The 10-year census count will begin next year. But there’s plenty about it that might make some folks nervous in New Mexico. Just last week, the Census Bureau asked the state for access to citizenship data through driver’s license info. The state said no, it wouldn’t turn over the records. A local policy group says these tactics should not stop folks here from participating in the census.
Many states around the country are turning down the bureau’s request for citizenship data—a back-door attempt to get the info after the courts blocked the Trump administration from adding a citizenship question to the 10-year count. But these ongoing efforts are meant to generate fear so people will avoid being counted, said Isaac De Luna from the Center for Civic Policy.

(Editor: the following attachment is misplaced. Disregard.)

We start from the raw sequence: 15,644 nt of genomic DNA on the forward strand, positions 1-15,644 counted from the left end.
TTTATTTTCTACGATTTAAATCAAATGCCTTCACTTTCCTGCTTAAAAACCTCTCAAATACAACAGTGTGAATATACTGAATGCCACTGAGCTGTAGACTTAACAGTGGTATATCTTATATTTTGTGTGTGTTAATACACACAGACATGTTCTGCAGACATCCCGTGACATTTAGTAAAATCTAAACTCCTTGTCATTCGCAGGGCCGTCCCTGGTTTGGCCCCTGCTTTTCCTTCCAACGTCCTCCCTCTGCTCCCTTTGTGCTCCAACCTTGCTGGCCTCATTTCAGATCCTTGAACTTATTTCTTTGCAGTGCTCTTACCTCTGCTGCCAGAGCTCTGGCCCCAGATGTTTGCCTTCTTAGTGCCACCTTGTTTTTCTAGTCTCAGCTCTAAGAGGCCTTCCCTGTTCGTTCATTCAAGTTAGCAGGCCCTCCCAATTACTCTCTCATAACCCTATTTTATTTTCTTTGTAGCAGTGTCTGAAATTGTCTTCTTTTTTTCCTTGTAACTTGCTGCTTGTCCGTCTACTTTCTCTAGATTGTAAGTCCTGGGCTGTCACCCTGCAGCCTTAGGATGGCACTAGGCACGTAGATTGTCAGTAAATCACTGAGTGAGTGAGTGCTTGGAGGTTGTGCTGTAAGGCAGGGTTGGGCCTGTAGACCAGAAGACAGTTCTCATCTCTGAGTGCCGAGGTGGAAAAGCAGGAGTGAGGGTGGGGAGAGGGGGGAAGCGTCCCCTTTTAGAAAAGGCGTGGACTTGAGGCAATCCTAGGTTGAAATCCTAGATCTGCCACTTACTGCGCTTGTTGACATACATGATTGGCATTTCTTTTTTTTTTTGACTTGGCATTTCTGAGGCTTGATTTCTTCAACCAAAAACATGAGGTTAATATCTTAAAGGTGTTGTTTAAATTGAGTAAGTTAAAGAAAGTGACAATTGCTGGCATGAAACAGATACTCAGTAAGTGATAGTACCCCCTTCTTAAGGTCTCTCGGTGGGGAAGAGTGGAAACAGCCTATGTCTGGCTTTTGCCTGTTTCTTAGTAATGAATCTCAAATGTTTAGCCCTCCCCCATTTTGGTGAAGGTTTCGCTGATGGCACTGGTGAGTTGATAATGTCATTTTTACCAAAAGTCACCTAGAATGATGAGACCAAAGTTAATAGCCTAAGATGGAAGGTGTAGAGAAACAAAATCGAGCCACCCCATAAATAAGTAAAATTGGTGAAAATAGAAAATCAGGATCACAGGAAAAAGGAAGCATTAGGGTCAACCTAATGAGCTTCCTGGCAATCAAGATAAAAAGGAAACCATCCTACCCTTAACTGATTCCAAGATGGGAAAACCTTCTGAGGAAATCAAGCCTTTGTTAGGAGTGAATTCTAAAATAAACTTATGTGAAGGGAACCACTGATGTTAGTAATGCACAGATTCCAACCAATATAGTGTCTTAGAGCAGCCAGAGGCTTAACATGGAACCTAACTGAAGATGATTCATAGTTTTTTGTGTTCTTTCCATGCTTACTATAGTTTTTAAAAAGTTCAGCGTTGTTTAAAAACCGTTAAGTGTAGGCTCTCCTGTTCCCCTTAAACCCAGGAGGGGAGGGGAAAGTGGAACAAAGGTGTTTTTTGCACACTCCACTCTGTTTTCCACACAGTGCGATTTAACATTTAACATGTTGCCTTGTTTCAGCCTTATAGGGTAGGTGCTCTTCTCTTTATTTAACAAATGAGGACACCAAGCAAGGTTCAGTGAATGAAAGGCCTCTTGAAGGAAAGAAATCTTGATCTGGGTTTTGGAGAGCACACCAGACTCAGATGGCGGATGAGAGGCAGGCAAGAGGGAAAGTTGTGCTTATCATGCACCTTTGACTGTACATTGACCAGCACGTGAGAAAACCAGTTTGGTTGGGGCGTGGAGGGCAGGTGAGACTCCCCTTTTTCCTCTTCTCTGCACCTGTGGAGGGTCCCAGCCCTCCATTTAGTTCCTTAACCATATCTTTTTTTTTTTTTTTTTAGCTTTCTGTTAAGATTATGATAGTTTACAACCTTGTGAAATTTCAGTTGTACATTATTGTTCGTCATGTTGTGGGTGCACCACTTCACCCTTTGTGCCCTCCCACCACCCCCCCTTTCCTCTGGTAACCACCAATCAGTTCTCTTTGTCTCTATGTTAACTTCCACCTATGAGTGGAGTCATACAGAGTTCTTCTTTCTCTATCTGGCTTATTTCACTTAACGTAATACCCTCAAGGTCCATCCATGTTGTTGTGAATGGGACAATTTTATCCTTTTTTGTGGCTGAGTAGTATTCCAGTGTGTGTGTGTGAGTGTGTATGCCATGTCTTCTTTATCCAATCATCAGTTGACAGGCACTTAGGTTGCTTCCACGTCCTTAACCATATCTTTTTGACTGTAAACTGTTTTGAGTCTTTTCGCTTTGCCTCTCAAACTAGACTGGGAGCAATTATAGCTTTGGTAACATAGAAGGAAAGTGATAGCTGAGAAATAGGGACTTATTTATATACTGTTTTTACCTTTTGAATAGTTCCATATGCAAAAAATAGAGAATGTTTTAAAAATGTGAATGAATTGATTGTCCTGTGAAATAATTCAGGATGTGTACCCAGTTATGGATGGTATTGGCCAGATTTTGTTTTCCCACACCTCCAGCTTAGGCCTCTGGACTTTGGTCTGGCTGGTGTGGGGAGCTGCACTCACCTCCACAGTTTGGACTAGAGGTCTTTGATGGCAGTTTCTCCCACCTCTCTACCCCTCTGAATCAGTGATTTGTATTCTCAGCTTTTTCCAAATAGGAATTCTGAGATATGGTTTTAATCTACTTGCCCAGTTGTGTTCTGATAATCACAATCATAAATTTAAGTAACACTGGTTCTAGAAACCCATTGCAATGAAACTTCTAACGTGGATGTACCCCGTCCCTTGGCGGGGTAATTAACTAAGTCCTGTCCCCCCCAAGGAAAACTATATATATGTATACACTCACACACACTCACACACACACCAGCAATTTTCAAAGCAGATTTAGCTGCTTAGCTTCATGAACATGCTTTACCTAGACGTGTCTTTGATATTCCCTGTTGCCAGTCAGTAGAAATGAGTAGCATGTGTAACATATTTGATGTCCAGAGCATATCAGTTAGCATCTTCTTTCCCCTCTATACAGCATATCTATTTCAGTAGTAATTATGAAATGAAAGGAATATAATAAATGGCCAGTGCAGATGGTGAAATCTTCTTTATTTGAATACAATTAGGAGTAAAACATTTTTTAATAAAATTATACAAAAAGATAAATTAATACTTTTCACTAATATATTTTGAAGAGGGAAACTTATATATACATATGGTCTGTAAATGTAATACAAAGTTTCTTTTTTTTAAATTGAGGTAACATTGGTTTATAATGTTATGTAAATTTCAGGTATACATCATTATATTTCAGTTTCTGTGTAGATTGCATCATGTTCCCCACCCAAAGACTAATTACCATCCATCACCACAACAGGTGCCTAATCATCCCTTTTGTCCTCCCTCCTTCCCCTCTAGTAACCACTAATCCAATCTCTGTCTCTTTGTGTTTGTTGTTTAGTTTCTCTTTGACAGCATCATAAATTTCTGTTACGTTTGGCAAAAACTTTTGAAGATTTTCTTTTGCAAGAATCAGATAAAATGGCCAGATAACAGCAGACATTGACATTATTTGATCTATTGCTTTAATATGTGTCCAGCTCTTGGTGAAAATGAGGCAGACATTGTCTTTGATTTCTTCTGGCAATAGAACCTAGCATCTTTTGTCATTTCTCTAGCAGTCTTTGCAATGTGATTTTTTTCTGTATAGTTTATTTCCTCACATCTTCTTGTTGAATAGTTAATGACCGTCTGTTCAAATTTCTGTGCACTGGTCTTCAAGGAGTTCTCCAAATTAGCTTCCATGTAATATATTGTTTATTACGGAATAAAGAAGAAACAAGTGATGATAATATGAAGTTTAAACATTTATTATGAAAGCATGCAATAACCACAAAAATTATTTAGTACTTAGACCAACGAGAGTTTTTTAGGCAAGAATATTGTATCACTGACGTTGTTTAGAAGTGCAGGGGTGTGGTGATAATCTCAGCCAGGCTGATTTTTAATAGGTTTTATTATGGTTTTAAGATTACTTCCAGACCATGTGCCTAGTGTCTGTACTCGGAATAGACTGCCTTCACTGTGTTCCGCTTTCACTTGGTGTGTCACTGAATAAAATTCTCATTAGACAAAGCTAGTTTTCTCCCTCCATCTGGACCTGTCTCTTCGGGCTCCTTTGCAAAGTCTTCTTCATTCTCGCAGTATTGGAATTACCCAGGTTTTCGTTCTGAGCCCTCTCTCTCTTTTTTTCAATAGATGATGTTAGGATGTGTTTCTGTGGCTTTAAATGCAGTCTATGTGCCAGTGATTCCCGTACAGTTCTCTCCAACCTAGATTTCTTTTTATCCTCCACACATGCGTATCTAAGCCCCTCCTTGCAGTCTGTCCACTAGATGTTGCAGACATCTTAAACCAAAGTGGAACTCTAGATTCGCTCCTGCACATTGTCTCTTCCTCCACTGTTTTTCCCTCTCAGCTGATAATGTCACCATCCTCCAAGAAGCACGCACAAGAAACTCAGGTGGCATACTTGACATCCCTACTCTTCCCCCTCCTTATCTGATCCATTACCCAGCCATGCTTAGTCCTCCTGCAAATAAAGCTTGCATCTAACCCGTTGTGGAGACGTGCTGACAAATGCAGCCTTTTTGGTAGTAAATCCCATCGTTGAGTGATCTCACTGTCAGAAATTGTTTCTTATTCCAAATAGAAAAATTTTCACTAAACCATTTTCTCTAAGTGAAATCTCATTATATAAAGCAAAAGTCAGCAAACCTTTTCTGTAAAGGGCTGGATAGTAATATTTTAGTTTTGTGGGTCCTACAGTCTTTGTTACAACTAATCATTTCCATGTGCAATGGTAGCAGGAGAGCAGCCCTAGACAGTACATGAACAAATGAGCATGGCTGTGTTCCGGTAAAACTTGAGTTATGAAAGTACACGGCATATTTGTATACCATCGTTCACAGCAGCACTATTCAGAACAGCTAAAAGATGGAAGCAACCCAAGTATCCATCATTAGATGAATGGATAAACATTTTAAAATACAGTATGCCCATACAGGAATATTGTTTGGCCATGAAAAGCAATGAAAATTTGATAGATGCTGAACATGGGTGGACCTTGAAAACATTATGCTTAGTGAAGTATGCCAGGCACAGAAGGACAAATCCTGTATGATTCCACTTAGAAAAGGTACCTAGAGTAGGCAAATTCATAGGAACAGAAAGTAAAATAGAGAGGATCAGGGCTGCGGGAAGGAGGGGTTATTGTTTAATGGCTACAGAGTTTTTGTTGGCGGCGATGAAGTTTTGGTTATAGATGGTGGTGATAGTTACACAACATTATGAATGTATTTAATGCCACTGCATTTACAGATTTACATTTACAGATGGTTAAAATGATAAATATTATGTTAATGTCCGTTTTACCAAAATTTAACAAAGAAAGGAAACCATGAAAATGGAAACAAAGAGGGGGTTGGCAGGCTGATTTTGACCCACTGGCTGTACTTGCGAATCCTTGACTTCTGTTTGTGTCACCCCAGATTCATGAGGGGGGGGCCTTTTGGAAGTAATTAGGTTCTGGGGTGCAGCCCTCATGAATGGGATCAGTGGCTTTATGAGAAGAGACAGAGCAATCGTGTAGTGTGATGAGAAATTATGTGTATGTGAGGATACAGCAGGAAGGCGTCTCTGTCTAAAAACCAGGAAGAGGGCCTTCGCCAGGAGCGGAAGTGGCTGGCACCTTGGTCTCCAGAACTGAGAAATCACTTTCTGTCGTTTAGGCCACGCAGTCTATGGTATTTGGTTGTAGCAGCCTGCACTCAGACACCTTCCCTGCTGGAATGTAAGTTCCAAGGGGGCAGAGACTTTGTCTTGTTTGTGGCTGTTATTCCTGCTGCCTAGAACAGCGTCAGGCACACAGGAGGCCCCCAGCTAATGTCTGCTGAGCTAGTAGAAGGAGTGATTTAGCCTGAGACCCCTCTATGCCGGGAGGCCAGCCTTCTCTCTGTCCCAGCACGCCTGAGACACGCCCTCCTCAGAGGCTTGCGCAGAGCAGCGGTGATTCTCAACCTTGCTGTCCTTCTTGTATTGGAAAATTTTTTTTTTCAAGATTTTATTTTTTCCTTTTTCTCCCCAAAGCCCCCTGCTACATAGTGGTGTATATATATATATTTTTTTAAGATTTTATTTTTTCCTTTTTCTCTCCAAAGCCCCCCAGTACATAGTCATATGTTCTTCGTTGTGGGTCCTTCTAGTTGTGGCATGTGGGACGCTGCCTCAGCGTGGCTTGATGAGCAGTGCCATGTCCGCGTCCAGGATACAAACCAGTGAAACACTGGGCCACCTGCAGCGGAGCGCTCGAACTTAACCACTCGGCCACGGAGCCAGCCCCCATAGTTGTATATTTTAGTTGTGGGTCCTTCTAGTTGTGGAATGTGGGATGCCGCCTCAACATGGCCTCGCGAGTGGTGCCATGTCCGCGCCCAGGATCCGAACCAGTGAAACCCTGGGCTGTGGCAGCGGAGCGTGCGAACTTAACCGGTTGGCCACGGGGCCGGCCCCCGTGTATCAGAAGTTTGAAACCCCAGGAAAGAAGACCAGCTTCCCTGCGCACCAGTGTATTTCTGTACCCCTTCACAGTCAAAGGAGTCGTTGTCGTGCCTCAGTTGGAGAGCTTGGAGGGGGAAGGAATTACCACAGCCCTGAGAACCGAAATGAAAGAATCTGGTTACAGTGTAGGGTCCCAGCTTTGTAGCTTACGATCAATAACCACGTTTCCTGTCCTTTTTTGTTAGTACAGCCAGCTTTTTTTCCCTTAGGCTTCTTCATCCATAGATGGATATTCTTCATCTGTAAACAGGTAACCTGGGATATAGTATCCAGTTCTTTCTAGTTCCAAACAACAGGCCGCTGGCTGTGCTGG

"This is very much an attempt to discourage people of color, immigrants, low-income families from participating," he said, "because this is the way that some people can continue to gain or retain power while others are excluded from the process."
The census is used in drawing maps for political representation, and it’s also part of the calculation for how much federal funding comes to the state for education, Medicaid, food assistance, roads—you name it. For each person who doesn’t get counted, De Luna said, New Mexico loses thousands of federal dollars, and an undercount could cost the state hundreds of millions over the next decade.